Embracing a Paradox

“The fool hath said in his heart, ‘There is no God…”  Psalms 14

The greatest tragedy of the fool is not only that he has rejected God as his creator, but that he has also rejected God as his savior.

How can you conduct a worship service if there is no God to worship? How can you perform religious rites, all of which presuppose the existence of a deity, if there is no deity?  To whom do you pray? What hope can you offer regarding the world to come?

How can you help someone connect to the spiritual, unseen, eternal realm? Who, outside of the human race, forgives your sins or empowers you to change? And, if you are convinced that there is no God, doesn’t that mean that you view all religious believers as being in serious error, not to mention deeply deceived?

Such questions came to mind when I saw the headline that Harvard had named Greg Epstein as chief chaplain, believing that he was the perfect candidate to organize the Christian, Jewish, Catholic, Hindu, Buddhist, Muslims, Zoroastrians, Mormons, Sikhs, etc. activities across campus.  Author of “Good Without God: What a Billion Nonreligious People Do Believe,” Epstein has served as Harvard’s humanist chaplain since 2005.

So much for the original Harvard motto:  ‘truth for Christ and the church’ or Veritas Christo et Ecclesiae, adopted in 1692, which can still be found on many buildings around campus.  Unfortunately over the centuries, with the adoption of liberalism, the motto has been shortened to simply Veritas.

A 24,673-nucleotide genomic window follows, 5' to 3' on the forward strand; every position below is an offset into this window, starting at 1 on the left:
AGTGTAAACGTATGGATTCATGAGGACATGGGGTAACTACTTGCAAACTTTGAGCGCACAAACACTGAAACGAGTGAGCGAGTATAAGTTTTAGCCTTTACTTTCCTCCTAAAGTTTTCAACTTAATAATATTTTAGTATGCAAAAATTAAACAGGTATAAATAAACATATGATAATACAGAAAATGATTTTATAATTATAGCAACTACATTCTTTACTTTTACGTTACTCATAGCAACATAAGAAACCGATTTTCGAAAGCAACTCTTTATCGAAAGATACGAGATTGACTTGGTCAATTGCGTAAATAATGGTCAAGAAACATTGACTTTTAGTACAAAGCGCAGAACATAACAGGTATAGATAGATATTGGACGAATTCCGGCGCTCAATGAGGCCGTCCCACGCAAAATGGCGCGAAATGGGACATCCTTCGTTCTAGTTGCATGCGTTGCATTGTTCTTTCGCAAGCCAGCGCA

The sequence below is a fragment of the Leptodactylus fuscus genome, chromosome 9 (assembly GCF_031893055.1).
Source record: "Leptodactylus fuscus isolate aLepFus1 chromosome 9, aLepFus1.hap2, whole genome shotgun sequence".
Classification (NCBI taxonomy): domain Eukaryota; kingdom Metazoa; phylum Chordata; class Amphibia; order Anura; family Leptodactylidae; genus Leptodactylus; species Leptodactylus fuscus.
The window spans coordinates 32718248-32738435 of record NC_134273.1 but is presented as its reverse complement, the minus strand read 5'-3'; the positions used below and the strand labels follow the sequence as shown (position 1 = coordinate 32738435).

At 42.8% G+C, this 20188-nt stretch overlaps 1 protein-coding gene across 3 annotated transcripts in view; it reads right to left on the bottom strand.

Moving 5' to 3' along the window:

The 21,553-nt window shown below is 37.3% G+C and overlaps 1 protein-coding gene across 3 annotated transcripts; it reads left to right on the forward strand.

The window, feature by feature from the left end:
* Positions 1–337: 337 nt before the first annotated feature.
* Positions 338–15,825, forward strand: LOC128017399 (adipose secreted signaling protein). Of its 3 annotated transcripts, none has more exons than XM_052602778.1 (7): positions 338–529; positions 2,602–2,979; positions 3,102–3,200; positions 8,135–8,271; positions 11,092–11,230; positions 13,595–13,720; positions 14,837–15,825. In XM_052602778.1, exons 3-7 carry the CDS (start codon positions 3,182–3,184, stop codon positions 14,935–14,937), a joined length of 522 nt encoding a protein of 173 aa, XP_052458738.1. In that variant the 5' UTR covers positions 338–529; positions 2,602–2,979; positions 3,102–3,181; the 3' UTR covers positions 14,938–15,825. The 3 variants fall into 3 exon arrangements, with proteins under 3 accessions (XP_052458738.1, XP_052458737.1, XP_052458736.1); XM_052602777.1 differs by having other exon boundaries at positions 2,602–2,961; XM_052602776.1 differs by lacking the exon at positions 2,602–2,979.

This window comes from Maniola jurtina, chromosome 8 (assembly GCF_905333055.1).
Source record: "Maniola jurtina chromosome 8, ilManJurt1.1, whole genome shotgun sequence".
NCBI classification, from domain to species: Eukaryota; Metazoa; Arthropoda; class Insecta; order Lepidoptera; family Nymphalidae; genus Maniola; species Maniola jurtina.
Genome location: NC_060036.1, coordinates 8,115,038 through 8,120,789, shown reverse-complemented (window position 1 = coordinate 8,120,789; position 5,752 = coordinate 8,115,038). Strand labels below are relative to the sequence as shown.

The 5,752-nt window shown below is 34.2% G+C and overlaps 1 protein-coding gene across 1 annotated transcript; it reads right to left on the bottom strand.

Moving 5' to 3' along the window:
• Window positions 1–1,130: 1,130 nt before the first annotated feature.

To be a chaplain, by definition, means to be a religious leader, not simply a department head or an administrator or someone who believes in ethical living. Appointing an atheist to be chief university chaplain is like appointing a Christian evangelist to head up the university’s atheist club; or, a devout Muslim to head the university’s Judaism club. It is a total contradiction in both purpose and logic.

As for Epstein being a rabbi, that is just as absurd as being a chaplain, if not more so.  Without God, there is no Judaism.  To have Judaism without God would be similar to having Christianity without Christ. It simply cannot be.

But why let truth and facts and logic get in the way? Let’s just set our own standards and, to cite the title of Epstein’s 2009 book, let’s just be good without God.  In the end, if someone wants to try and be good without God, that is their choice. Just don’t call that person a rabbi or a chaplain. To do so, to say it once more, is a total contradiction in terms.

Harvard of old, in order to graduate with the most basic degree in Arts (not Theology, which  came later), the student had to be able “logically to explain the Holy Scriptures, both of the Old and New Testaments … and … be blameless in life and character.”

Among the “Rules and Precepts” of Harvard to be observed by the students were these: “Let every Student be plainly instructed, and earnestly pressed to consider well, the main end of his life and studies is, to know God and Jesus Christ which is eternal life.”

And: “Everyone shall so exercise himself in reading the Scriptures twice a day, that he shall be ready to give such an account of his proficiency therein, both in Theoretical observations of Language and Logic, and in practical and spiritual truths . . . .”

As for the Harvard of today, in terms of its spiritual condition and worldview, need I say more?

Source: When Harvard Hired an Atheist to Be Chief University Chaplain by Dr. Michael Brown, the Stream; New Harvard Chief Chaplain is an Atheist and Ordained ‘Humanist Rabbi’ by Stephen M. Lepore, the Daily Mail

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